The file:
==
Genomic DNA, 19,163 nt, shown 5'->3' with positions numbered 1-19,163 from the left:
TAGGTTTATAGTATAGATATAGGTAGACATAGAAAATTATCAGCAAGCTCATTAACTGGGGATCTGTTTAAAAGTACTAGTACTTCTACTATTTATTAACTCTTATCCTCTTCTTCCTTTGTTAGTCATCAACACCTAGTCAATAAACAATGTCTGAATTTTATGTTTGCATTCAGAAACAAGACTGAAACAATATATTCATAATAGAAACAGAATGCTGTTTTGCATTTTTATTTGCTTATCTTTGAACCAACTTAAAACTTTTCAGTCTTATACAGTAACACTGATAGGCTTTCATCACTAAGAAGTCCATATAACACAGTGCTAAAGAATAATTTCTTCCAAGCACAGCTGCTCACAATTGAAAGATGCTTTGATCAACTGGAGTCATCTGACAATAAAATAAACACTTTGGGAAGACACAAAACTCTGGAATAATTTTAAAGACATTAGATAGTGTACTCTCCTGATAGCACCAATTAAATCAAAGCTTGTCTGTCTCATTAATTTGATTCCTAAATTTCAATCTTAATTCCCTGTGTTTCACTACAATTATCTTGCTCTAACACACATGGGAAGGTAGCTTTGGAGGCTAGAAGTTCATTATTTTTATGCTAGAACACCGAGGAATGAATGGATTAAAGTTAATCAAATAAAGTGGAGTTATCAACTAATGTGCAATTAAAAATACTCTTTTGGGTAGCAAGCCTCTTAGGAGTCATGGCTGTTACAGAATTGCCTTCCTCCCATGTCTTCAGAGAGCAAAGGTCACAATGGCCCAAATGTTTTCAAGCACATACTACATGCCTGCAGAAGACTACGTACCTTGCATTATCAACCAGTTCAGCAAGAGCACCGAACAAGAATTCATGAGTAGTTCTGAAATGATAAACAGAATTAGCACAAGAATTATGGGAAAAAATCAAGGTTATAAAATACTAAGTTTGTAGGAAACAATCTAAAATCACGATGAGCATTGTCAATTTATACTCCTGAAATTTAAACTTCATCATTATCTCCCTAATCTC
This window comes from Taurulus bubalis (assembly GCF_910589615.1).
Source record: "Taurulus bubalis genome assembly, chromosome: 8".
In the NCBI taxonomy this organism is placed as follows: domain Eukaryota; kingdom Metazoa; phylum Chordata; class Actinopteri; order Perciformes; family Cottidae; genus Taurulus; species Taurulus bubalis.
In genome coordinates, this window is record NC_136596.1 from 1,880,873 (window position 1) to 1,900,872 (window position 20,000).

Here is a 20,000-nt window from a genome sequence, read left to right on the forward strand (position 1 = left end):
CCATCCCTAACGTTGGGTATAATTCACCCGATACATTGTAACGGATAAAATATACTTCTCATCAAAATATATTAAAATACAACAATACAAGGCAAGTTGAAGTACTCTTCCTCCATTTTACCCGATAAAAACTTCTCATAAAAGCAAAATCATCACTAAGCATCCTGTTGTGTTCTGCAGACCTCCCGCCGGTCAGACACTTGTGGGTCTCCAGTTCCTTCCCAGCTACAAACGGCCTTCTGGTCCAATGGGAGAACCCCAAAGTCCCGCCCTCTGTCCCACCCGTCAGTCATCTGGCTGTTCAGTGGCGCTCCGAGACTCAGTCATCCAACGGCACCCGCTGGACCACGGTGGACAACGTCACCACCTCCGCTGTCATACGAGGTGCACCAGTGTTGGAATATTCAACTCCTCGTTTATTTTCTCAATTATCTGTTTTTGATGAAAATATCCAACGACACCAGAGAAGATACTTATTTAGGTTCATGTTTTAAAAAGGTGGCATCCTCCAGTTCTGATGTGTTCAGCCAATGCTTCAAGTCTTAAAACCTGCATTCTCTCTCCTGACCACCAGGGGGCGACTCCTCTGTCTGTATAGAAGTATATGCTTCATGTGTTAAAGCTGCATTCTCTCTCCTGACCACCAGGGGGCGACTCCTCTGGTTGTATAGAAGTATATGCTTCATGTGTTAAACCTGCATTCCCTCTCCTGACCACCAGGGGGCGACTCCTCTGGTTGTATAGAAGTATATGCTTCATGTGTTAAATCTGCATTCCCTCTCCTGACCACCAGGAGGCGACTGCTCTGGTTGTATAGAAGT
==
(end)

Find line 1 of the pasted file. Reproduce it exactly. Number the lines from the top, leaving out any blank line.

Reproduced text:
Genomic DNA, 19,163 nt, shown 5'->3' with positions numbered 1-19,163 from the left: